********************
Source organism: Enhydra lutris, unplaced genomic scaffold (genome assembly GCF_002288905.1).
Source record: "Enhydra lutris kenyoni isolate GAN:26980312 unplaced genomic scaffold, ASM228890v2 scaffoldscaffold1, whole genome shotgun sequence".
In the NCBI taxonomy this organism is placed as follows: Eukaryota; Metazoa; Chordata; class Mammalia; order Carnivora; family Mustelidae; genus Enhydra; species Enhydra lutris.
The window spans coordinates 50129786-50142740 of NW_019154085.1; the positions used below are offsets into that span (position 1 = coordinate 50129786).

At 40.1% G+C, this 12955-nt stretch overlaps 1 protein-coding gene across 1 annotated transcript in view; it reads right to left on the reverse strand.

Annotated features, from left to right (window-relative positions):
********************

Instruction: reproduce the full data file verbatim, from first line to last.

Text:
Source organism: Enhydra lutris, unplaced genomic scaffold (genome assembly GCF_002288905.1).
Source record: "Enhydra lutris kenyoni isolate GAN:26980312 unplaced genomic scaffold, ASM228890v2 scaffoldscaffold1, whole genome shotgun sequence".
In the NCBI taxonomy this organism is placed as follows: Eukaryota; Metazoa; Chordata; class Mammalia; order Carnivora; family Mustelidae; genus Enhydra; species Enhydra lutris.
The window spans coordinates 50129786-50142740 of NW_019154085.1; the positions used below are offsets into that span (position 1 = coordinate 50129786).

At 40.1% G+C, this 12955-nt stretch overlaps 1 protein-coding gene across 1 annotated transcript in view; it reads right to left on the reverse strand.

Annotated features, from left to right (window-relative positions):